If you’re new to the fundraising game, or you don’t know what you don’t know, Venture Carolina is here to help. They’re addressing both sides of the equation, helping entrepreneurs and would-be angel investors learn best practices. Founders can learn how to best position their companies to be attractive to investors. Investors, on the other hand, learn the principles for making sound decisions with their money.
Venture Carolina offers a variety of classes on different topics. “How to Pitch to Angel Investors” is a monthly staple for entrepreneurs who are already established or still in the concept phase. (There’s a session this month!) Other course offerings cover tax implications, board development, preparing for exits, and how funding impacts potential returns. Aspiring investors can check out the Palmetto Venture Fellowship, an eight-session series for aspiring investors.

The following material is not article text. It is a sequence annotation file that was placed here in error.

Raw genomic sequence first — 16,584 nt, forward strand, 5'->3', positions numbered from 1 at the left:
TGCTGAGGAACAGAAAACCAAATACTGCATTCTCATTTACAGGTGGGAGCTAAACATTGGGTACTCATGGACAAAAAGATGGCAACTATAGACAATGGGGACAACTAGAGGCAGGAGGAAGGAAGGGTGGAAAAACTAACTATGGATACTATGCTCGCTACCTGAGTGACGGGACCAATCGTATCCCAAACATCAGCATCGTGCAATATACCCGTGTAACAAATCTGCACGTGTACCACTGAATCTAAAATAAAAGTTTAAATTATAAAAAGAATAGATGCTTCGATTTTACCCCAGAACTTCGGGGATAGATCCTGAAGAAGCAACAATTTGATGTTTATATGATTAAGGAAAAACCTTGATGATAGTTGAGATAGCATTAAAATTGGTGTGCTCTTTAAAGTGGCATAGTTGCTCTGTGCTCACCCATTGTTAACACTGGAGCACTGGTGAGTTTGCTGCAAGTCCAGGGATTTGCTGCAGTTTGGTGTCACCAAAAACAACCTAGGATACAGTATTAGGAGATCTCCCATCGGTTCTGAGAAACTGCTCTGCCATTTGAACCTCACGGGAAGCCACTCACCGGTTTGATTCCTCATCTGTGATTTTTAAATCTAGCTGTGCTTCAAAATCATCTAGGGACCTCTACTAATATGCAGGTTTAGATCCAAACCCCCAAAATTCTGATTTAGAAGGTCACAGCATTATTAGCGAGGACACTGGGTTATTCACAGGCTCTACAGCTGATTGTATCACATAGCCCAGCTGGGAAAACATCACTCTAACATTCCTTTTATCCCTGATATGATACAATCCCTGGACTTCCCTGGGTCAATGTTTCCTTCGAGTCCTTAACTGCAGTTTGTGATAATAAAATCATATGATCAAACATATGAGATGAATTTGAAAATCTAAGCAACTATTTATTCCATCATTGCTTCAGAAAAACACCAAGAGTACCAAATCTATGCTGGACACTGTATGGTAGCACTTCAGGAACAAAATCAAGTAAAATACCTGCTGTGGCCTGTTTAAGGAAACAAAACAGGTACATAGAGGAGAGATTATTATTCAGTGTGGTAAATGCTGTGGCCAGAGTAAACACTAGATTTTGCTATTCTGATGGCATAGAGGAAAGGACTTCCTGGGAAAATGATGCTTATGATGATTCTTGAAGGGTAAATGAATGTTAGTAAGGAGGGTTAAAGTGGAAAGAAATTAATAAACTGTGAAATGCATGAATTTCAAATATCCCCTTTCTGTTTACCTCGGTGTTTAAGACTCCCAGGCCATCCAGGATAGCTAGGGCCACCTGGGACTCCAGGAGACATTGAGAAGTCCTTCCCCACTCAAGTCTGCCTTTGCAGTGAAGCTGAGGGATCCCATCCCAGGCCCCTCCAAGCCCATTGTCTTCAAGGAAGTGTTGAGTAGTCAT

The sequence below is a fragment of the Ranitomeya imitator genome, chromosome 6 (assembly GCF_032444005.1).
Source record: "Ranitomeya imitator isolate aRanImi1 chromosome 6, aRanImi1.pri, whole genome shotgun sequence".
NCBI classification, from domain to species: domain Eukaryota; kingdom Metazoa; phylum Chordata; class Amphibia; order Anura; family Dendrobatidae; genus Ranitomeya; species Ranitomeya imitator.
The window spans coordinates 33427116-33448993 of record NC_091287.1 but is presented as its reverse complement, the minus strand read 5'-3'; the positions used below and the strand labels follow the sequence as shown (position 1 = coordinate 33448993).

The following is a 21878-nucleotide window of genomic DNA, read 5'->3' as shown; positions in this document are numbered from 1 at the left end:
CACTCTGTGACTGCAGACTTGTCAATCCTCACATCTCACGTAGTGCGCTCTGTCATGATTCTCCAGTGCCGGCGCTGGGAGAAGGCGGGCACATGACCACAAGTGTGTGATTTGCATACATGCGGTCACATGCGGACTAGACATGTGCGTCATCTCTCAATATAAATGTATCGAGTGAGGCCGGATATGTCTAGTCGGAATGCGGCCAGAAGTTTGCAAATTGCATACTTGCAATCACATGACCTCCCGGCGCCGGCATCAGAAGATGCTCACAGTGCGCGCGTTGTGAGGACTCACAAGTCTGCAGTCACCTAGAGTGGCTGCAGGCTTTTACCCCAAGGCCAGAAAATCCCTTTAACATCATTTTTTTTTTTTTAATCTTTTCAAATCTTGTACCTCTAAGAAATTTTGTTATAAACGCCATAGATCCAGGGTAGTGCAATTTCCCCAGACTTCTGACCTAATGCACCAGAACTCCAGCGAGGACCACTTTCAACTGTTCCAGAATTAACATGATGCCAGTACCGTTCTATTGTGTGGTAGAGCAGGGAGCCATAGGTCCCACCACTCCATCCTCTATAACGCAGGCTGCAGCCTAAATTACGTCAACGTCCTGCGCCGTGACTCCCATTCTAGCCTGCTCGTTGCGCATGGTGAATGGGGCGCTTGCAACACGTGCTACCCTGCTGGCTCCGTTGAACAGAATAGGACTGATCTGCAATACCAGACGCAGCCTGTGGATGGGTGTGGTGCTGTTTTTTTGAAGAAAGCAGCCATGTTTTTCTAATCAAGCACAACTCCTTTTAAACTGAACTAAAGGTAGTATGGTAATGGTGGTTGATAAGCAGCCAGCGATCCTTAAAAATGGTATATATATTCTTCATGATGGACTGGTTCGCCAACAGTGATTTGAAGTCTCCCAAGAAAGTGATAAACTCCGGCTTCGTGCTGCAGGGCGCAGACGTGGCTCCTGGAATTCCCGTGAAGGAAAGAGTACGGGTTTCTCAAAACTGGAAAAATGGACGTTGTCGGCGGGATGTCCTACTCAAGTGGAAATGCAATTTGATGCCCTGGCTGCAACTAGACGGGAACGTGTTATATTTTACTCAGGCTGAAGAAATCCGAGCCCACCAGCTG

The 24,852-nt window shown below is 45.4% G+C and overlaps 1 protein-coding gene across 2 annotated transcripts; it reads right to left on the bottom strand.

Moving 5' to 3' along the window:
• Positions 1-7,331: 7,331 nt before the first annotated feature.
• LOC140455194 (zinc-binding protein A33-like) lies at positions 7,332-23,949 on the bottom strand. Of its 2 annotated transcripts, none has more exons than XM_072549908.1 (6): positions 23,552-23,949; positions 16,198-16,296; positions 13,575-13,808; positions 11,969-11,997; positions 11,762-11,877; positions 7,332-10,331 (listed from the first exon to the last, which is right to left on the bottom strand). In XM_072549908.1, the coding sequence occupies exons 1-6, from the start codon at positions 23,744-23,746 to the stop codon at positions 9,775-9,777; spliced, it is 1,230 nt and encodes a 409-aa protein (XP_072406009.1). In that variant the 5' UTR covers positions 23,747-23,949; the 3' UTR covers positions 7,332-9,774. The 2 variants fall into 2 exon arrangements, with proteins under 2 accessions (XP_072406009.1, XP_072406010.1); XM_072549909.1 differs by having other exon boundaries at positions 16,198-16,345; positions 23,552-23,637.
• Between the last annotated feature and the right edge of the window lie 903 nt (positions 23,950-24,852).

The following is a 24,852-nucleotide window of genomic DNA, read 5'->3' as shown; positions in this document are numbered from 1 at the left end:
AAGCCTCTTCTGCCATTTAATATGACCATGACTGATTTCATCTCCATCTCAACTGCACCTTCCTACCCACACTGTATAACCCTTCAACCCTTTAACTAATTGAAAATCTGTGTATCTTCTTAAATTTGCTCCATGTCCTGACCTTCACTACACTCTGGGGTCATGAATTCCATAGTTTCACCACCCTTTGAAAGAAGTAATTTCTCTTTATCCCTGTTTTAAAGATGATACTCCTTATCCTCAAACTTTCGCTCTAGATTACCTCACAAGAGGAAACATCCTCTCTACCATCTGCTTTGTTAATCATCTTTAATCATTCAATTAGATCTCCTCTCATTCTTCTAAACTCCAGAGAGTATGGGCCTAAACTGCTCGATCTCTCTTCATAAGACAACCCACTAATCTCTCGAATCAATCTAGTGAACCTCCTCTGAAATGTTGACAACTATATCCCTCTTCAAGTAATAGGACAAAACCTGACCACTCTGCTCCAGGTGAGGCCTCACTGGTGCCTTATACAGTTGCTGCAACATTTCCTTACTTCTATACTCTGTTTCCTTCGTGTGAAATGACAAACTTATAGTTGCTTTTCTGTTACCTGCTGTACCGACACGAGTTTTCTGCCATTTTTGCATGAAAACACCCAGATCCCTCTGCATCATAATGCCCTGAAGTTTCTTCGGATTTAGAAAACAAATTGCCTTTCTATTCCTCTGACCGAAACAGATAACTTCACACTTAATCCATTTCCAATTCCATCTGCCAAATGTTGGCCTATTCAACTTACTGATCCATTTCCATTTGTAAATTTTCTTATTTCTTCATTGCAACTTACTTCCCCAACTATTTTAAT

FOR FINDING FUNDS THROUGH UNCLE SAM
If the U.S. Small Business Administration isn’t already in
your contacts or bookmarks, hurry up and fix that real quick. The federal
agency has a gazillion resources, but its funding match tool is one for
founders ready to start fundraising. You’ll fill out the online forms and get a
list within a couple of days.
For loans, the SBA will connect you with a local lender that will
lend money for starting or expanding a business. These loans are guaranteed
(backed) by the SBA and tend to require a lower down payment and other unique
benefits. Options include loans specifically for real estate and assets.
There’s also a microloan program, where the average amount is about $13,000.
SBA can also help you find investors who will take equity, debt,
or both. To sweeten the deal, SBA matches investors' funds with $2 for every $1
they put in. You’ll still have to do some due diligence to research the
investor, but it’s a good place to start.